In March 2013 a tracing notice was issued to Dalnor. Dalnor’s response failed to provide the required information, and made no mention of the interests of the upstream investors. Despite some further probing by Northern Iron, no further information was provided by Dalnor over the twelve months that followed.

However, in January 2014 Dalnor requested the appointment of a nominee director to the board of Northern Iron. One can only speculate on the tone of the discussions that followed, suffice to say that Dalnor conceded the existence of the upstream investors and its role as an investment vehicle.

No doubt prompted by this re-engagement, Dalnor finally provided additional disclosure of its upstream ownership in mid-May 2014, shortly before the date of the AGM at which the appointment of its nominee director was to be considered. This additional information confirmed that the upstream investors had a relevant interest in the 18.99% of Northern Iron held by Dalnor at that time.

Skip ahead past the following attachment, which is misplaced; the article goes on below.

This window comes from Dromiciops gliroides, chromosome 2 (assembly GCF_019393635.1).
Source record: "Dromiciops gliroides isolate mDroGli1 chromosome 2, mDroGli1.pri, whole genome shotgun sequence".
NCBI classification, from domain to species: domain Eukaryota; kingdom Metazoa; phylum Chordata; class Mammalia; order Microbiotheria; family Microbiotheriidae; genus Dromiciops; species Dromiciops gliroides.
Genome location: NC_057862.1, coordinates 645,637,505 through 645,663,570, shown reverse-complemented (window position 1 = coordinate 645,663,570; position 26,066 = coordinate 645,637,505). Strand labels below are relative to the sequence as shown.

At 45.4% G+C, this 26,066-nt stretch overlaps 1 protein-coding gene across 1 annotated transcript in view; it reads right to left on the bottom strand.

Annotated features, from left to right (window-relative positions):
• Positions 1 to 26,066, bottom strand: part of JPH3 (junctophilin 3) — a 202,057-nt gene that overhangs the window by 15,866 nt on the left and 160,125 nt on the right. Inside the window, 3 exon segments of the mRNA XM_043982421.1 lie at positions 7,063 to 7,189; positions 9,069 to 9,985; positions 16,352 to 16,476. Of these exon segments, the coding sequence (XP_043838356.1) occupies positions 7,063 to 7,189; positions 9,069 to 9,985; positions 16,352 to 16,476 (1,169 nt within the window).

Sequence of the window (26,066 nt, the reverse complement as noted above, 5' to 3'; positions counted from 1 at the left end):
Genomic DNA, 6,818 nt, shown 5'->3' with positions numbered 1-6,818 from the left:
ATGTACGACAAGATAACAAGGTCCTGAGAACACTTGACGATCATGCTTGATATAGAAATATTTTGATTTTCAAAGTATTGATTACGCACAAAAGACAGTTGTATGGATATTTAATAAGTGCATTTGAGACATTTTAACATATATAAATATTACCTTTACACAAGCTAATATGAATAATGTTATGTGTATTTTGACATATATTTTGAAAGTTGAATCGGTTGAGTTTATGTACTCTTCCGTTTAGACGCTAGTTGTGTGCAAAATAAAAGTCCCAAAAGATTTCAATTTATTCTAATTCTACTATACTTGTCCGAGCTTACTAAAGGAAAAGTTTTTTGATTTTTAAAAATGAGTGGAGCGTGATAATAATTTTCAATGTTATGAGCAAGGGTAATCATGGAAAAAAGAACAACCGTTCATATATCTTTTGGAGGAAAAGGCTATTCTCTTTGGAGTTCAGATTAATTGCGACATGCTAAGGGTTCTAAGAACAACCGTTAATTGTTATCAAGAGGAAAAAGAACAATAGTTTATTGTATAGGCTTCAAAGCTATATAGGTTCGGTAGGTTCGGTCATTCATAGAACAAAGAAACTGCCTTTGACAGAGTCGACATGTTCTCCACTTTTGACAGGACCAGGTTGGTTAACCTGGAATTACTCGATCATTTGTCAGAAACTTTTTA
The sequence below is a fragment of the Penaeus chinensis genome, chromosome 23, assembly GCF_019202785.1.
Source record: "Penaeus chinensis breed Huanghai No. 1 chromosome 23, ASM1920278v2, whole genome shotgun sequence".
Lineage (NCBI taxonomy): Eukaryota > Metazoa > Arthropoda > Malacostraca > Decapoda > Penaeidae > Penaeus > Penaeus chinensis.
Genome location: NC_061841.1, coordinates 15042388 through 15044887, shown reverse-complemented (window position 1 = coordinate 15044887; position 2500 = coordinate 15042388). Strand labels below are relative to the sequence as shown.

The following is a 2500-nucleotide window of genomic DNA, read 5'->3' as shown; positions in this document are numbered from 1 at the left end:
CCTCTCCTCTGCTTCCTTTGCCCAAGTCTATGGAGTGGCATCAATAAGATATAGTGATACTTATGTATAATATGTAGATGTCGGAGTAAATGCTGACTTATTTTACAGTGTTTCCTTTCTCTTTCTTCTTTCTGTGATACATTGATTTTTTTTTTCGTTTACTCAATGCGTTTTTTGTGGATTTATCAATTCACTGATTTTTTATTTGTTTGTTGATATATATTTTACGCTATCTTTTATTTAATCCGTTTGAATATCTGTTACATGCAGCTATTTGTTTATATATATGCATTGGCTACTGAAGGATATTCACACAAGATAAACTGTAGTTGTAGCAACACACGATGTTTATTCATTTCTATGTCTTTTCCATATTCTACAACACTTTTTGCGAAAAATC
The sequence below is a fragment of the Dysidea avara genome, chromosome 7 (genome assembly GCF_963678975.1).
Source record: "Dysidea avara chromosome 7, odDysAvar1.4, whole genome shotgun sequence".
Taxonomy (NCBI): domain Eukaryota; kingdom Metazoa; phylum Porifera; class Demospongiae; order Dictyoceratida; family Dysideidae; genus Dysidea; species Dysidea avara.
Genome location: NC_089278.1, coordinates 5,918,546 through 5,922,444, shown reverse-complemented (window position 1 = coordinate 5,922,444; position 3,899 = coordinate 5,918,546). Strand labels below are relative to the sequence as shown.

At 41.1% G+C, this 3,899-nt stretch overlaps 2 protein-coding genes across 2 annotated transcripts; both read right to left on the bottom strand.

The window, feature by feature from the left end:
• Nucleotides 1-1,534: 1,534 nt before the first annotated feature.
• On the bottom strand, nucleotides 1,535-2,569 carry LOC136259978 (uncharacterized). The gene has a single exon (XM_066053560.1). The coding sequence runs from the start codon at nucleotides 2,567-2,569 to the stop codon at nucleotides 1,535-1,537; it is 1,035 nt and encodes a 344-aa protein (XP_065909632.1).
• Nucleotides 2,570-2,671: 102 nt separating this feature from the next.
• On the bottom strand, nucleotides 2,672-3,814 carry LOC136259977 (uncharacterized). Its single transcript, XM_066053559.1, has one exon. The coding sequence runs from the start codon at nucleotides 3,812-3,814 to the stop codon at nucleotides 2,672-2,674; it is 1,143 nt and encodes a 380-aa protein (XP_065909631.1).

Northern Iron promptly responded by seeking (and obtaining) interim orders to restrain Dalnor from voting on the upcoming director appointment resolutions. Unsurprisingly, the resolution seeking to appoint the Dalnor nominee failed.

Northern Iron went on to seek a declaration of unacceptable circumstances on the bases that:

  • Dalnor had breached the substantial holder notice provisions by not disclosing the details of the holders of the relevant interest, and
  • Dalnor had breached the tracing notice provisions by not disclosing the information required.

Northern Iron also sought final orders restraining Dalnor voting in respect of any resolution or motion to elect the Dalnor nominee as a director of Northern Iron for three months (with Dalnor being otherwise allowed to vote on all resolutions).

Overcoming time-based procedural barriers